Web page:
Inflated yield on TIPS mutual funds?

Jason Zweig makes an excellent observations in his April 30 Intelligent Investor column in the Wall Street Journal: Don’t trust the yield quotes you see for some (not all) TIPS mutual funds.

Among the 173 TIPS mutual funds tracked by Morningstar, the reported “SEC yields” as of March 31 ranged from minus-0.77% to 5.58%, with 12 funds yielding at least 5%. Four of the seven exchange-traded funds that specialize in TIPS displayed yields greater than 5%, with Pimco 15+ Year U.S. TIPS Index leading the pack at 6.07%.

Yet no TIPS yield more than 1.75%. How could anyone but an alchemist generate 5% or more out of 1.75% or less?

The answer lies hidden in the term “SEC yield.”

In theory, since inflation can jump in a single month, as is did recently to 0.5%, you could annualize that rate to look like inflation is running at 6%, which it isn’t.

Take a look at the iShares TIP ETF, which can demonstrate the issue. On the fund’s data page, the 30-day SEC yield is listed as 5.59% — accurate but misleading. On the other hand, iShares also lists the Average Real Yield to maturity as 0.2% and the 12-month yield as 2.76%.

The data page for the Vanguard Inflation-Protected Securities Fund Investor Shares (VIPSX) intentionally underestimates its annualized yield, which is a ‘miserable’ -0.09%. But on Vanguard’s Website a box also pops up when you mouse over that rate:

The yield quoted is the real yield, or the yield before adjusting for inflation. The actual yield of Vanguard Inflation-Protected Securities Fund will be a combination of the real yield and an inflation adjustment. A complete estimate of the fund’s yield requires that an estimate of future inflation be added to the real yield. Because inflation fluctuates, it cannot be projected into the future precisely enough to be included in the yield quote. The inflation adjustment is based on changes to the Consumer Price Index (CPI) and can be either positive or negative, based on the change to the CPI. Investors interested in maintaining the purchasing power of their investment should invest their dividend distributions.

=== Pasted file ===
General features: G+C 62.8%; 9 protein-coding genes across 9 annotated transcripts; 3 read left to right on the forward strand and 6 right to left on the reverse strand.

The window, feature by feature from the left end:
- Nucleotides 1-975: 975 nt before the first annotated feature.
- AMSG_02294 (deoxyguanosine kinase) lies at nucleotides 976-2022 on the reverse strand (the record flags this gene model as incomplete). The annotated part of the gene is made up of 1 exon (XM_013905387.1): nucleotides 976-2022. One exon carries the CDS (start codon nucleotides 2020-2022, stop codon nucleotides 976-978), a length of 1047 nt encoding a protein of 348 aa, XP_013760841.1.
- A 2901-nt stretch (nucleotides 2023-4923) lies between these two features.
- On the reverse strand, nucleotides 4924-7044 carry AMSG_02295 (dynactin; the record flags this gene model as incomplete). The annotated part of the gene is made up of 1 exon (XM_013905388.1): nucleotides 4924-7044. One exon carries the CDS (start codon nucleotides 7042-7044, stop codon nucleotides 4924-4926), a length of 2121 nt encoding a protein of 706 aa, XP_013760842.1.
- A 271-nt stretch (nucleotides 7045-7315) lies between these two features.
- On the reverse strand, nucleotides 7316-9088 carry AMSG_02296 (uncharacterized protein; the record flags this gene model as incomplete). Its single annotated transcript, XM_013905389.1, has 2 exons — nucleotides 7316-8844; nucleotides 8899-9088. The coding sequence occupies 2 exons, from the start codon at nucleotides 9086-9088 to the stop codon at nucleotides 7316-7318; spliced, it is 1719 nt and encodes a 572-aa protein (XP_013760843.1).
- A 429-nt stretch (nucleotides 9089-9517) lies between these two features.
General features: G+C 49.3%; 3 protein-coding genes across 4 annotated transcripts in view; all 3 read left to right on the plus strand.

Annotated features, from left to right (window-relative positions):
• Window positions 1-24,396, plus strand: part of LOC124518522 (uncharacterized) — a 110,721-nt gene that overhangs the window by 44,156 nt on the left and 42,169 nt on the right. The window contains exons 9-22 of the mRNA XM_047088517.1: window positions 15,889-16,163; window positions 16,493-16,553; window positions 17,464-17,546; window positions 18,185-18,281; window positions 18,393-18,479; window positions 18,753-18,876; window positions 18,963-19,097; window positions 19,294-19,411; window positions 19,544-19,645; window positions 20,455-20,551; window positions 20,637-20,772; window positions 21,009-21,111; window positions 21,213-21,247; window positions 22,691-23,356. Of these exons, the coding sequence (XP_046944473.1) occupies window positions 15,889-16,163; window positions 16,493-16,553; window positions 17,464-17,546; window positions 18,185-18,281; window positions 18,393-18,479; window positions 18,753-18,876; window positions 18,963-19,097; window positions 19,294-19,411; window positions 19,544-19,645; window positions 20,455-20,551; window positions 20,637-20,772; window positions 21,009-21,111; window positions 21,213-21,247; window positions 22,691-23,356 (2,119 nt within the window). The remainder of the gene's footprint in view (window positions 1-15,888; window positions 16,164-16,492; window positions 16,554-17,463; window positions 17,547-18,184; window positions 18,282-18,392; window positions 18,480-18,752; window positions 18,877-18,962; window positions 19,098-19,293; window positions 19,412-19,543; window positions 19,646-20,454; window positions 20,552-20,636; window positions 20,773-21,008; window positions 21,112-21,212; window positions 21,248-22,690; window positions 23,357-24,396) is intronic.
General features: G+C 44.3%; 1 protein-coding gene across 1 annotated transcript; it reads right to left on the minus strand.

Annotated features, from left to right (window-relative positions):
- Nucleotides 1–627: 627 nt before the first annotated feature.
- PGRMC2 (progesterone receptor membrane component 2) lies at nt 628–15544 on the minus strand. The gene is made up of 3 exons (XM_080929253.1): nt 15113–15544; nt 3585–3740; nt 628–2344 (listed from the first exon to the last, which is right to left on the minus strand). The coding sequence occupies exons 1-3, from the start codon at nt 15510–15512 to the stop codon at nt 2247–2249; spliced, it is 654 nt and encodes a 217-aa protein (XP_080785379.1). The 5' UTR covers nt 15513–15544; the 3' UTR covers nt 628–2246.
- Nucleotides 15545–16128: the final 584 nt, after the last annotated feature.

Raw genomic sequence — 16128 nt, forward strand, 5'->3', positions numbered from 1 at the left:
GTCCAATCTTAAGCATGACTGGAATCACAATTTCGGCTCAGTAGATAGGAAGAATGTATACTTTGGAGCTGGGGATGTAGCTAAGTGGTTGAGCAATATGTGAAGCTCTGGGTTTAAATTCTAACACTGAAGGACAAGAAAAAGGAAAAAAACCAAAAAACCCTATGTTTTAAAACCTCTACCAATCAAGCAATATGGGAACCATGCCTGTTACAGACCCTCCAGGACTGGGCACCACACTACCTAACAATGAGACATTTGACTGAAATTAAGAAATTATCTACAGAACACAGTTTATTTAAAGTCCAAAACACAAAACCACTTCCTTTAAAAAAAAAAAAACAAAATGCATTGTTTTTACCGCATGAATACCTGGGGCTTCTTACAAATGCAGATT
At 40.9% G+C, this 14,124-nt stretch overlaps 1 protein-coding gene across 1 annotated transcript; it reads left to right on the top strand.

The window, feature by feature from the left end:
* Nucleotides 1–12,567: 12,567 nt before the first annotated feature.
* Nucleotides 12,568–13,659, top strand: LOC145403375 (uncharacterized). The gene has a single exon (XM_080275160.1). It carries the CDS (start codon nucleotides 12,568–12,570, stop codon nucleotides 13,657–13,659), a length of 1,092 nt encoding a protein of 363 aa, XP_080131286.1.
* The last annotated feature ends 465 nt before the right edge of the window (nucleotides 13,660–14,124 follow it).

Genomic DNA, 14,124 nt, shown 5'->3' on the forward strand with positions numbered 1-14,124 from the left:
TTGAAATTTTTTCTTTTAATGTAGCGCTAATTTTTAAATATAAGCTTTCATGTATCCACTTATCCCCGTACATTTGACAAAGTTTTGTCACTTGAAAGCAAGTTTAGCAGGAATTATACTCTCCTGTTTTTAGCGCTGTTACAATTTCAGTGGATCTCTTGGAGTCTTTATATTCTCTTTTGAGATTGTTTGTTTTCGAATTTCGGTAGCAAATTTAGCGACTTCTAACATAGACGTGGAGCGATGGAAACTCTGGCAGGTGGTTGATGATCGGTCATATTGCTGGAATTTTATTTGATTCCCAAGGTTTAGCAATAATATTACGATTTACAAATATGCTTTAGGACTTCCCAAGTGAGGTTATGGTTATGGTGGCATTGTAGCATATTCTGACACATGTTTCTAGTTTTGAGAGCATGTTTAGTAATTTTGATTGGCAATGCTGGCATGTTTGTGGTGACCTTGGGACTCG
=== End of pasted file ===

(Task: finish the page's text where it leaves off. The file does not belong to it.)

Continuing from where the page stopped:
Vanguard is doing this right.


About Tipswatch

Author of blog, David Enna is a long-time journalist based in Charlotte, N.C. A past winner of two Society of American Business Editors and Writers awards, he has written on real estate and home finance, and was a founding editor of The Charlotte Observer's website.
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1 Response to Inflated yield on TIPS mutual funds?

  1. Pingback: New ETF entries … International TIPS funds | Treasury Inflation-Protected Securities

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